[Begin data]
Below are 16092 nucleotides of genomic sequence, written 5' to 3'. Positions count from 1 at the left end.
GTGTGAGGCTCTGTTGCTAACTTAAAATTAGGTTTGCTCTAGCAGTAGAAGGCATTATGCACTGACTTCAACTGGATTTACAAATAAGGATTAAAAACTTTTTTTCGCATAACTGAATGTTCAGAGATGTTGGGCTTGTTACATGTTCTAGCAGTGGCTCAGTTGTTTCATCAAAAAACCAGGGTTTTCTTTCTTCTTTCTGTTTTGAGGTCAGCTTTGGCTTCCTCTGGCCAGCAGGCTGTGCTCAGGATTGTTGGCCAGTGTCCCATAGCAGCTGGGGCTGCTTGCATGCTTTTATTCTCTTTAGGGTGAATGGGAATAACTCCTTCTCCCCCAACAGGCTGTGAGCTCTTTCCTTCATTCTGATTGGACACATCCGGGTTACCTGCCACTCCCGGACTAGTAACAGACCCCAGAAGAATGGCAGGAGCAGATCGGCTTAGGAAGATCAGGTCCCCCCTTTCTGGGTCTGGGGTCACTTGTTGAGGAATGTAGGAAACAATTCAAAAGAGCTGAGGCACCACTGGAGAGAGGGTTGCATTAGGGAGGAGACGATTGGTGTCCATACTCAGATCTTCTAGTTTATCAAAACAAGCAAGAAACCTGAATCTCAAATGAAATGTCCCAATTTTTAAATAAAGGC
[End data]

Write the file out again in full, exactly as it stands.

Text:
Below are 16092 nucleotides of genomic sequence, written 5' to 3'. Positions count from 1 at the left end.
GTGTGAGGCTCTGTTGCTAACTTAAAATTAGGTTTGCTCTAGCAGTAGAAGGCATTATGCACTGACTTCAACTGGATTTACAAATAAGGATTAAAAACTTTTTTTCGCATAACTGAATGTTCAGAGATGTTGGGCTTGTTACATGTTCTAGCAGTGGCTCAGTTGTTTCATCAAAAAACCAGGGTTTTCTTTCTTCTTTCTGTTTTGAGGTCAGCTTTGGCTTCCTCTGGCCAGCAGGCTGTGCTCAGGATTGTTGGCCAGTGTCCCATAGCAGCTGGGGCTGCTTGCATGCTTTTATTCTCTTTAGGGTGAATGGGAATAACTCCTTCTCCCCCAACAGGCTGTGAGCTCTTTCCTTCATTCTGATTGGACACATCCGGGTTACCTGCCACTCCCGGACTAGTAACAGACCCCAGAAGAATGGCAGGAGCAGATCGGCTTAGGAAGATCAGGTCCCCCCTTTCTGGGTCTGGGGTCACTTGTTGAGGAATGTAGGAAACAATTCAAAAGAGCTGAGGCACCACTGGAGAGAGGGTTGCATTAGGGAGGAGACGATTGGTGTCCATACTCAGATCTTCTAGTTTATCAAAACAAGCAAGAAACCTGAATCTCAAATGAAATGTCCCAATTTTTAAATAAAGGC